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17 September 2014
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Rutland Water

Bird spectacle

Ospreys c/o PA Images

Rutland Water is one corner of England where you're guaranteed a knock-out ornithological experience.

This waterway is bird-tastic, particularly in spring.

Ospreys on a nest at Rutland Water. Photo c/o PA Images


Rutland is the home to one of Europe's largest man made reservoirs.

Built during the 1970s to serve the Midlands, Rutland Water has become a haven for wildlife including migrating birds.

When the reservoir was created, a narrow strip of land at the western end was allocated as a nature reserve.

Three large lagoons were also created to provide a habitat for a variety of waders and wildfowl throughout the year.

Bird chorus

NightingaleOne of the highlights of a visit to Rutland Water is a trip into the woods to see its singing stars - the Nightingales.

This attractive brown bird is notoriously difficult to spot but its fabulous voice stands out during spring.

The birds arrive at Rutland in late April and it's during the first two weeks of their arrival that they show and sing.

But you'll need to get up early to catch them at their melodic best during the dawn chorus between 5.30pm-7.30pm.

Rutland is also home to one of Britain's largest Cormorant colonies with between 70-80 pairs of birds.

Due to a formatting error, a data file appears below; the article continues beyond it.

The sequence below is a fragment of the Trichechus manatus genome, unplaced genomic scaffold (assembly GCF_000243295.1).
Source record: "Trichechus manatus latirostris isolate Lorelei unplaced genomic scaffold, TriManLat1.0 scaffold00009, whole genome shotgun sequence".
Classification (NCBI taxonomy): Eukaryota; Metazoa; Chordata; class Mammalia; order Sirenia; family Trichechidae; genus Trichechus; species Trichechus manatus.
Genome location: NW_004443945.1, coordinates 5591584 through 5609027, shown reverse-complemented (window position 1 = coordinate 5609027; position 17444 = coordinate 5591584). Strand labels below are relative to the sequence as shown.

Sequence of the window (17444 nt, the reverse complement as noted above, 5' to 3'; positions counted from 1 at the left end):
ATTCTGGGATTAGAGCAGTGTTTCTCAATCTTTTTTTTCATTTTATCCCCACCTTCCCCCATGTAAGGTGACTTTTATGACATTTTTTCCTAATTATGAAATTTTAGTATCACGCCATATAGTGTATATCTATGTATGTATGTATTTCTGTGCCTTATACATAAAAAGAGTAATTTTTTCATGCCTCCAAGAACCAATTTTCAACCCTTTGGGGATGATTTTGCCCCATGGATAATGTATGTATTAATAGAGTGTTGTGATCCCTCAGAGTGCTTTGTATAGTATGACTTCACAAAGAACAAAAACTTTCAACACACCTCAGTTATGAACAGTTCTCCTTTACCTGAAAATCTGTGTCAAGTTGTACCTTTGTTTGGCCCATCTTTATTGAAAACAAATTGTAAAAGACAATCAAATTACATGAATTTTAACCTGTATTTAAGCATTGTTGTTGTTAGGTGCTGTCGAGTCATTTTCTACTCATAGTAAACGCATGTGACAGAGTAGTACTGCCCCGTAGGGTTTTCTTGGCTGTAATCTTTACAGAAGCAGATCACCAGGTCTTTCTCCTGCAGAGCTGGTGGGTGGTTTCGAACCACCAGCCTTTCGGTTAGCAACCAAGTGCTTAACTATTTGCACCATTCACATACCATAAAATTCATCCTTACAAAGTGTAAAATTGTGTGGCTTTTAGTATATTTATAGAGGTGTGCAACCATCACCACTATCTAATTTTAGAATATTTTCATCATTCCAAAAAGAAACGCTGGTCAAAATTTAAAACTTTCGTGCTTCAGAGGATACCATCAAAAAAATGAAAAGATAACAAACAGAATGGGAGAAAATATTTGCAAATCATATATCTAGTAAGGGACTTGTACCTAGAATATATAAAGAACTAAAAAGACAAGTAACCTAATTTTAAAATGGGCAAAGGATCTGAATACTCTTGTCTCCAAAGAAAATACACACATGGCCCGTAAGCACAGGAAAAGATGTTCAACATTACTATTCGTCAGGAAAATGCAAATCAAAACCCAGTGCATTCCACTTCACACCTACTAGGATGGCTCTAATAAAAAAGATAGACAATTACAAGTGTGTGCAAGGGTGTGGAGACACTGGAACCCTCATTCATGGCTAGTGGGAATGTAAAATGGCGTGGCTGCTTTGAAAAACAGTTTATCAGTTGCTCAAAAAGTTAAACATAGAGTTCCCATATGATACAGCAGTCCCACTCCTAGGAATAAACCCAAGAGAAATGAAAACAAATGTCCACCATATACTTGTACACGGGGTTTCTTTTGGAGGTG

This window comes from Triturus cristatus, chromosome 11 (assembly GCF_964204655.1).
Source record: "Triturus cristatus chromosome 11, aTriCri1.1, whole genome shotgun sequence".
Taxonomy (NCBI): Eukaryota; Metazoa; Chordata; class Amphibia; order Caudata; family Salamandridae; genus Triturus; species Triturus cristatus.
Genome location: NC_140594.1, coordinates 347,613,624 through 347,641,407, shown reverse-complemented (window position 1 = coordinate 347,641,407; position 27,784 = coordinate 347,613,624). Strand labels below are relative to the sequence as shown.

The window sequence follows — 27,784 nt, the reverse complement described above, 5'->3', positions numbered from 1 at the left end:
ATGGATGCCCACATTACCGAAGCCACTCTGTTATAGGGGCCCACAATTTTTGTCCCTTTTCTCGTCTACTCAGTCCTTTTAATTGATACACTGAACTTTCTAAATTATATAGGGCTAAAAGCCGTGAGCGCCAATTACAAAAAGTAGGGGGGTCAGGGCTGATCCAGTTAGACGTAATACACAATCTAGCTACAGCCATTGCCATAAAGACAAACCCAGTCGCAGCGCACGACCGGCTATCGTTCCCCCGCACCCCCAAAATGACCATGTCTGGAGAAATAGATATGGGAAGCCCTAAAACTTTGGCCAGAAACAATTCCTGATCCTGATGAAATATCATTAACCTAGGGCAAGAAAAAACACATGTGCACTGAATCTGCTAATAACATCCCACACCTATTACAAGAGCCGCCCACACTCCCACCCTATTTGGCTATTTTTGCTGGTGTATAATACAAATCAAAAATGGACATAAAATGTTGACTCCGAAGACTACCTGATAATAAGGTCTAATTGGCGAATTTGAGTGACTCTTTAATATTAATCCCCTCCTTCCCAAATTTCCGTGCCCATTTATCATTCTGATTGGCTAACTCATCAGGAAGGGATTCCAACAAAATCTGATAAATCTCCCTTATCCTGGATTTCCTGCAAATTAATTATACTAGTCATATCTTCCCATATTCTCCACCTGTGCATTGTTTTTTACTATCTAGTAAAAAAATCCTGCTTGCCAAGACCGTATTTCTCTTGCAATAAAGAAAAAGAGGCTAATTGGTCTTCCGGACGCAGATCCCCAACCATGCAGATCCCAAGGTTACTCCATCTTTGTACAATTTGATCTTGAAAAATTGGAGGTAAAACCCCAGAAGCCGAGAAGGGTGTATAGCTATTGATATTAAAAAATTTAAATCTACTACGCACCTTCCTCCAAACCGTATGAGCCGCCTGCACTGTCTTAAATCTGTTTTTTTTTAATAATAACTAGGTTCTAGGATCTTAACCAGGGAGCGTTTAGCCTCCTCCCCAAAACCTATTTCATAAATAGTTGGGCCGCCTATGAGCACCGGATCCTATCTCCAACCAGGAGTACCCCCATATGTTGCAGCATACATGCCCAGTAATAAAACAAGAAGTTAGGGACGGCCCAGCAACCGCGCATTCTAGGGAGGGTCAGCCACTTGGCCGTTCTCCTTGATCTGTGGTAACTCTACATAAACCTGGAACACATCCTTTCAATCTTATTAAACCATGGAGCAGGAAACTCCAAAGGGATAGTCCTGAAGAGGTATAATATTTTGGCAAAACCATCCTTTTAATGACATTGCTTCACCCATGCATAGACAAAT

These elongated black birds are easily spotted, although in spring they also develop a large white splodge of colour on their sides designed to attract a mate.

Ospreys at close quarters

Osprey chick c/o Scottish Wildlife trustRutland Water is perhaps most famous for its Ospreys - it's one of only two locations in Britain where these birds breed.

In the mid 1990s some Osprey chicks were relocated to Rurland from Scotland, kick-starting a highly successful reintroduction project.

Today the birds are thriving and visitors can see the birds as they hover over the water and perch on their nests from relatively close quarters.

Another good way of spotting them close to the water is to take an early evening cruise on the Rutland Belle.

Photo credits

Osprey photos courtesy and copyright of PA Images (top image) and Scottish Wildlife Trust.

 

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